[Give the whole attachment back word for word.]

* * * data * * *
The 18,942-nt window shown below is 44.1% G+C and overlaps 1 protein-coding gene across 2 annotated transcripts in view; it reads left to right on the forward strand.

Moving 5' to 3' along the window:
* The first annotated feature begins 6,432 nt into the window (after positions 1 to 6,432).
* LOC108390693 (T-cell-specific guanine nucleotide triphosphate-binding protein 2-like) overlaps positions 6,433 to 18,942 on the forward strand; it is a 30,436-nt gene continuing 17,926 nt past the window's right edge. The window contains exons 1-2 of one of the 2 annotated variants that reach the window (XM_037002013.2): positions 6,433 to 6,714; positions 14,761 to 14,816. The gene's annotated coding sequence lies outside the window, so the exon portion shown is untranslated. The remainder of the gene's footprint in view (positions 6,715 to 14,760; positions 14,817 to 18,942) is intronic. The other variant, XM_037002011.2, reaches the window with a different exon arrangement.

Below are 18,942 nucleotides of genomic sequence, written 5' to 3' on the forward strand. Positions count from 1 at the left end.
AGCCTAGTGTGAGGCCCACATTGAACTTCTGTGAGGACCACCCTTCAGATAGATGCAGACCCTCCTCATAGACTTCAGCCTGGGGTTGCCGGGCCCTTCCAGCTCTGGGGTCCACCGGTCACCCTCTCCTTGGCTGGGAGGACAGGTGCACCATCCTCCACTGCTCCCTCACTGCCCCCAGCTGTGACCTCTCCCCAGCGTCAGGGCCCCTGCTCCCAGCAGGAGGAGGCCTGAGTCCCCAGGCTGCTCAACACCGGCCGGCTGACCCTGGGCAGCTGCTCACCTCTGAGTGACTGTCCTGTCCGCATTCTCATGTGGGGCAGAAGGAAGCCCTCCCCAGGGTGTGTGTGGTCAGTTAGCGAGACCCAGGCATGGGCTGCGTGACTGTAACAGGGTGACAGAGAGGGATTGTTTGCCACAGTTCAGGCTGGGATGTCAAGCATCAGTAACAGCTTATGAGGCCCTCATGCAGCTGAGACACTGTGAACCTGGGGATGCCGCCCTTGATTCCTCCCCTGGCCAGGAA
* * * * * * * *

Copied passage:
The 18,942-nt window shown below is 44.1% G+C and overlaps 1 protein-coding gene across 2 annotated transcripts in view; it reads left to right on the forward strand.

Moving 5' to 3' along the window:
* The first annotated feature begins 6,432 nt into the window (after positions 1 to 6,432).
* LOC108390693 (T-cell-specific guanine nucleotide triphosphate-binding protein 2-like) overlaps positions 6,433 to 18,942 on the forward strand; it is a 30,436-nt gene continuing 17,926 nt past the window's right edge. The window contains exons 1-2 of one of the 2 annotated variants that reach the window (XM_037002013.2): positions 6,433 to 6,714; positions 14,761 to 14,816. The gene's annotated coding sequence lies outside the window, so the exon portion shown is untranslated. The remainder of the gene's footprint in view (positions 6,715 to 14,760; positions 14,817 to 18,942) is intronic. The other variant, XM_037002011.2, reaches the window with a different exon arrangement.

Below are 18,942 nucleotides of genomic sequence, written 5' to 3' on the forward strand. Positions count from 1 at the left end.
AGCCTAGTGTGAGGCCCACATTGAACTTCTGTGAGGACCACCCTTCAGATAGATGCAGACCCTCCTCATAGACTTCAGCCTGGGGTTGCCGGGCCCTTCCAGCTCTGGGGTCCACCGGTCACCCTCTCCTTGGCTGGGAGGACAGGTGCACCATCCTCCACTGCTCCCTCACTGCCCCCAGCTGTGACCTCTCCCCAGCGTCAGGGCCCCTGCTCCCAGCAGGAGGAGGCCTGAGTCCCCAGGCTGCTCAACACCGGCCGGCTGACCCTGGGCAGCTGCTCACCTCTGAGTGACTGTCCTGTCCGCATTCTCATGTGGGGCAGAAGGAAGCCCTCCCCAGGGTGTGTGTGGTCAGTTAGCGAGACCCAGGCATGGGCTGCGTGACTGTAACAGGGTGACAGAGAGGGATTGTTTGCCACAGTTCAGGCTGGGATGTCAAGCATCAGTAACAGCTTATGAGGCCCTCATGCAGCTGAGACACTGTGAACCTGGGGATGCCGCCCTTGATTCCTCCCCTGGCCAGGAA